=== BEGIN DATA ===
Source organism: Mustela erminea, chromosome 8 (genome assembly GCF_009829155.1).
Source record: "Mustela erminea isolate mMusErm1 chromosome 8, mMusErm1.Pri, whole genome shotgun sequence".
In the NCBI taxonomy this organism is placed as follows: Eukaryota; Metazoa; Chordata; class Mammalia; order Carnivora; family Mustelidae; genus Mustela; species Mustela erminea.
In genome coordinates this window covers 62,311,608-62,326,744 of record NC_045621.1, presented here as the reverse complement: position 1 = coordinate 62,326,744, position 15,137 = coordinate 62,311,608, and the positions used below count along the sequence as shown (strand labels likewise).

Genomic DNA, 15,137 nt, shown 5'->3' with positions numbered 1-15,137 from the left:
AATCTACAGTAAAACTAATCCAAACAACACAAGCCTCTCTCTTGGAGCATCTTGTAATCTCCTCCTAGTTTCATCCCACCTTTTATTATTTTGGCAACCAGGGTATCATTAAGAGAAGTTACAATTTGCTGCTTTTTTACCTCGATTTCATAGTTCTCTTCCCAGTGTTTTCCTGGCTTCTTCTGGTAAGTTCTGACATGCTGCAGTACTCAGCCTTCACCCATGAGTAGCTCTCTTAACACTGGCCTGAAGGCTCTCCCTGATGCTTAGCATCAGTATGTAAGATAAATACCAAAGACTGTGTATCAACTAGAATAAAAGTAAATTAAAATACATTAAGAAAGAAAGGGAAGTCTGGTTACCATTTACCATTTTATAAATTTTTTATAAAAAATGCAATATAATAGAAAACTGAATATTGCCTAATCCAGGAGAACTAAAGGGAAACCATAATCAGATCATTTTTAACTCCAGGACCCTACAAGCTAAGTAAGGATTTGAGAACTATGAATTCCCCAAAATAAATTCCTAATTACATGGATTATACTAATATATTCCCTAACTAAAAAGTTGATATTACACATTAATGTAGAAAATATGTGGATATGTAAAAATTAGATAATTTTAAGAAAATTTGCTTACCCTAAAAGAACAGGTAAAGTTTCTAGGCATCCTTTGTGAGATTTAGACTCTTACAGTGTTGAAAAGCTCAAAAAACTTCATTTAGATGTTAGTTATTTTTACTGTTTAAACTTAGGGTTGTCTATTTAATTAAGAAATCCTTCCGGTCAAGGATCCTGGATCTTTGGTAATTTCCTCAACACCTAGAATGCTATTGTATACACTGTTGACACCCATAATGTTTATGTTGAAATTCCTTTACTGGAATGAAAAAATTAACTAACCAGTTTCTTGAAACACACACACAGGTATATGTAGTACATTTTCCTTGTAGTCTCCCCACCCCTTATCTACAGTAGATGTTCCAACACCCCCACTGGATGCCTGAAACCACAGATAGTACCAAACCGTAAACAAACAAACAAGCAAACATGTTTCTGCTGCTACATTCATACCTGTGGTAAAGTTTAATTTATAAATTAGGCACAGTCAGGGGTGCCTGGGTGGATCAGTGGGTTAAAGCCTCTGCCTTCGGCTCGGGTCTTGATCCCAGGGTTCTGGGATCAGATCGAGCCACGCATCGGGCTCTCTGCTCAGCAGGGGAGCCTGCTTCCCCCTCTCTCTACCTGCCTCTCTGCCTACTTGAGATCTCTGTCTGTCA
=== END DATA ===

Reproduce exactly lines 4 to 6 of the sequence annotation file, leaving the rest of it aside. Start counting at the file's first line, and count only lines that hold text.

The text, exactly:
In genome coordinates this window covers 62,311,608-62,326,744 of record NC_045621.1, presented here as the reverse complement: position 1 = coordinate 62,326,744, position 15,137 = coordinate 62,311,608, and the positions used below count along the sequence as shown (strand labels likewise).

Genomic DNA, 15,137 nt, shown 5'->3' with positions numbered 1-15,137 from the left:
AATCTACAGTAAAACTAATCCAAACAACACAAGCCTCTCTCTTGGAGCATCTTGTAATCTCCTCCTAGTTTCATCCCACCTTTTATTATTTTGGCAACCAGGGTATCATTAAGAGAAGTTACAATTTGCTGCTTTTTTACCTCGATTTCATAGTTCTCTTCCCAGTGTTTTCCTGGCTTCTTCTGGTAAGTTCTGACATGCTGCAGTACTCAGCCTTCACCCATGAGTAGCTCTCTTAACACTGGCCTGAAGGCTCTCCCTGATGCTTAGCATCAGTATGTAAGATAAATACCAAAGACTGTGTATCAACTAGAATAAAAGTAAATTAAAATACATTAAGAAAGAAAGGGAAGTCTGGTTACCATTTACCATTTTATAAATTTTTTATAAAAAATGCAATATAATAGAAAACTGAATATTGCCTAATCCAGGAGAACTAAAGGGAAACCATAATCAGATCATTTTTAACTCCAGGACCCTACAAGCTAAGTAAGGATTTGAGAACTATGAATTCCCCAAAATAAATTCCTAATTACATGGATTATACTAATATATTCCCTAACTAAAAAGTTGATATTACACATTAATGTAGAAAATATGTGGATATGTAAAAATTAGATAATTTTAAGAAAATTTGCTTACCCTAAAAGAACAGGTAAAGTTTCTAGGCATCCTTTGTGAGATTTAGACTCTTACAGTGTTGAAAAGCTCAAAAAACTTCATTTAGATGTTAGTTATTTTTACTGTTTAAACTTAGGGTTGTCTATTTAATTAAGAAATCCTTCCGGTCAAGGATCCTGGATCTTTGGTAATTTCCTCAACACCTAGAATGCTATTGTATACACTGTTGACACCCATAATGTTTATGTTGAAATTCCTTTACTGGAATGAAAAAATTAACTAACCAGTTTCTTGAAACACACACACAGGTATATGTAGTACATTTTCCTTGTAGTCTCCCCACCCCTTATCTACAGTAGATGTTCCAACACCCCCACTGGATGCCTGAAACCACAGATAGTACCAAACCGTAAACAAACAAACAAGCAAACATGTTTCTGCTGCTACATTCATACCTGTGGTAAAGTTTAATTTATAAATTAGGCACAGTCAGGGGTGCCTGGGTGGATCAGTGGGTTAAAGCCTCTGCCTTCGGCTCGGGTCTTGATCCCAGGGTTCTGGGATCAGATCGAGCCACGCATCGGGCTCTCTGCTCAGCAGGGGAGCCTGCTTCCCCCTCTCTCTACCTGCCTCTCTGCCTACTTGAGATCTCTGTCTGTCA